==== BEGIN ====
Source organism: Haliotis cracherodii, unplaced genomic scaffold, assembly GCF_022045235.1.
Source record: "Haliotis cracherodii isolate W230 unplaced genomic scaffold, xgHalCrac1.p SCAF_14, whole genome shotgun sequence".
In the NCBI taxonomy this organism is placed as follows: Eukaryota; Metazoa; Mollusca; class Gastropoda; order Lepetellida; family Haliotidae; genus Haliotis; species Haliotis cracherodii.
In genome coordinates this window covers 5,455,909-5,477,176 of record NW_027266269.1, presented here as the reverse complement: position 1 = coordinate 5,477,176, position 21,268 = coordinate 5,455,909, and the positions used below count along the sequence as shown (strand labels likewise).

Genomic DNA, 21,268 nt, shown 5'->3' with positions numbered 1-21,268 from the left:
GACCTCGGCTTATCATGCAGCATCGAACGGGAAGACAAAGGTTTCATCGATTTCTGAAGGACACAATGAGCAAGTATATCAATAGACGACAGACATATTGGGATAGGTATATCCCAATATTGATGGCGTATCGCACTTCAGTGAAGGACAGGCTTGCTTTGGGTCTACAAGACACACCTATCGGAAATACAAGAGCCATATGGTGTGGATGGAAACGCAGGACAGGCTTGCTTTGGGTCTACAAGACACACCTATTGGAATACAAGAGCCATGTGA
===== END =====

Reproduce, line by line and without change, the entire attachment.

Source organism: Haliotis cracherodii, unplaced genomic scaffold, assembly GCF_022045235.1.
Source record: "Haliotis cracherodii isolate W230 unplaced genomic scaffold, xgHalCrac1.p SCAF_14, whole genome shotgun sequence".
In the NCBI taxonomy this organism is placed as follows: Eukaryota; Metazoa; Mollusca; class Gastropoda; order Lepetellida; family Haliotidae; genus Haliotis; species Haliotis cracherodii.
In genome coordinates this window covers 5,455,909-5,477,176 of record NW_027266269.1, presented here as the reverse complement: position 1 = coordinate 5,477,176, position 21,268 = coordinate 5,455,909, and the positions used below count along the sequence as shown (strand labels likewise).

Genomic DNA, 21,268 nt, shown 5'->3' with positions numbered 1-21,268 from the left:
GACCTCGGCTTATCATGCAGCATCGAACGGGAAGACAAAGGTTTCATCGATTTCTGAAGGACACAATGAGCAAGTATATCAATAGACGACAGACATATTGGGATAGGTATATCCCAATATTGATGGCGTATCGCACTTCAGTGAAGGACAGGCTTGCTTTGGGTCTACAAGACACACCTATCGGAAATACAAGAGCCATATGGTGTGGATGGAAACGCAGGACAGGCTTGCTTTGGGTCTACAAGACACACCTATTGGAATACAAGAGCCATGTGA